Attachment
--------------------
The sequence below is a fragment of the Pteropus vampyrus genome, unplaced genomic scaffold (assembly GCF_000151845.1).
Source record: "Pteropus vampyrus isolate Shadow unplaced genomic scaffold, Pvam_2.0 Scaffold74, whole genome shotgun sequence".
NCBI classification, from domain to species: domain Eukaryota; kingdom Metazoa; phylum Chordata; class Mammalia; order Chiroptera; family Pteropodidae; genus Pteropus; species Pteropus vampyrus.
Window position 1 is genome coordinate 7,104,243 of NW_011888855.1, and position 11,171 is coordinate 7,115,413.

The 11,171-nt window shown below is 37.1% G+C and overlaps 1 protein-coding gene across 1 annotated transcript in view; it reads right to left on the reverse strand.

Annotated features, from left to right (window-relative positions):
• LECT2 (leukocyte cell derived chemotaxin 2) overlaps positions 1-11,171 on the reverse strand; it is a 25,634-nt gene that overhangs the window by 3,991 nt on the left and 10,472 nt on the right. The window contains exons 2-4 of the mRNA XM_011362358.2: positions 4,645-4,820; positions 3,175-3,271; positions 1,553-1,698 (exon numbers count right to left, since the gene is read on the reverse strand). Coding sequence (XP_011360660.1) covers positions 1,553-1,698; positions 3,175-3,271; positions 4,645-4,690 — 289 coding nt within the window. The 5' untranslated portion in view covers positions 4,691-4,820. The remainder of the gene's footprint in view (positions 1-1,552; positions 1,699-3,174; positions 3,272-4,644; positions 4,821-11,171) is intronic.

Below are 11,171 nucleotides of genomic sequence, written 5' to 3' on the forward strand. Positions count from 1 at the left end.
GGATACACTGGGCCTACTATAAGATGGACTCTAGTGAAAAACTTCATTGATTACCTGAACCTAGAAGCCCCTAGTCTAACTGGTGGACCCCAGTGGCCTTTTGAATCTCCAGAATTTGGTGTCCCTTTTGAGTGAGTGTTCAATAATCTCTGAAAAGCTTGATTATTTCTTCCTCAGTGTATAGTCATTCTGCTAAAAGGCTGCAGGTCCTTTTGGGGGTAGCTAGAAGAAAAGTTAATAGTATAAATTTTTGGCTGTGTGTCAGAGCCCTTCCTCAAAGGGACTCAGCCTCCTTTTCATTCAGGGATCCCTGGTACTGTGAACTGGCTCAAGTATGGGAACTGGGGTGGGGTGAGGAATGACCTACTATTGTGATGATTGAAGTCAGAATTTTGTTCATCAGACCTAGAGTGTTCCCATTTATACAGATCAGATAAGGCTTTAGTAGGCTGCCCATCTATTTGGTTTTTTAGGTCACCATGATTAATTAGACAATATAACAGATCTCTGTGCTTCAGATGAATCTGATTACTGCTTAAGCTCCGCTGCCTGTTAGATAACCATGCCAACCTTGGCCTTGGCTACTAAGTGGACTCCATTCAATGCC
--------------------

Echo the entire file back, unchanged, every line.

The sequence below is a fragment of the Pteropus vampyrus genome, unplaced genomic scaffold (assembly GCF_000151845.1).
Source record: "Pteropus vampyrus isolate Shadow unplaced genomic scaffold, Pvam_2.0 Scaffold74, whole genome shotgun sequence".
NCBI classification, from domain to species: domain Eukaryota; kingdom Metazoa; phylum Chordata; class Mammalia; order Chiroptera; family Pteropodidae; genus Pteropus; species Pteropus vampyrus.
Window position 1 is genome coordinate 7,104,243 of NW_011888855.1, and position 11,171 is coordinate 7,115,413.

The 11,171-nt window shown below is 37.1% G+C and overlaps 1 protein-coding gene across 1 annotated transcript in view; it reads right to left on the reverse strand.

Annotated features, from left to right (window-relative positions):
• LECT2 (leukocyte cell derived chemotaxin 2) overlaps positions 1-11,171 on the reverse strand; it is a 25,634-nt gene that overhangs the window by 3,991 nt on the left and 10,472 nt on the right. The window contains exons 2-4 of the mRNA XM_011362358.2: positions 4,645-4,820; positions 3,175-3,271; positions 1,553-1,698 (exon numbers count right to left, since the gene is read on the reverse strand). Coding sequence (XP_011360660.1) covers positions 1,553-1,698; positions 3,175-3,271; positions 4,645-4,690 — 289 coding nt within the window. The 5' untranslated portion in view covers positions 4,691-4,820. The remainder of the gene's footprint in view (positions 1-1,552; positions 1,699-3,174; positions 3,272-4,644; positions 4,821-11,171) is intronic.

Below are 11,171 nucleotides of genomic sequence, written 5' to 3' on the forward strand. Positions count from 1 at the left end.
GGATACACTGGGCCTACTATAAGATGGACTCTAGTGAAAAACTTCATTGATTACCTGAACCTAGAAGCCCCTAGTCTAACTGGTGGACCCCAGTGGCCTTTTGAATCTCCAGAATTTGGTGTCCCTTTTGAGTGAGTGTTCAATAATCTCTGAAAAGCTTGATTATTTCTTCCTCAGTGTATAGTCATTCTGCTAAAAGGCTGCAGGTCCTTTTGGGGGTAGCTAGAAGAAAAGTTAATAGTATAAATTTTTGGCTGTGTGTCAGAGCCCTTCCTCAAAGGGACTCAGCCTCCTTTTCATTCAGGGATCCCTGGTACTGTGAACTGGCTCAAGTATGGGAACTGGGGTGGGGTGAGGAATGACCTACTATTGTGATGATTGAAGTCAGAATTTTGTTCATCAGACCTAGAGTGTTCCCATTTATACAGATCAGATAAGGCTTTAGTAGGCTGCCCATCTATTTGGTTTTTTAGGTCACCATGATTAATTAGACAATATAACAGATCTCTGTGCTTCAGATGAATCTGATTACTGCTTAAGCTCCGCTGCCTGTTAGATAACCATGCCAACCTTGGCCTTGGCTACTAAGTGGACTCCATTCAATGCC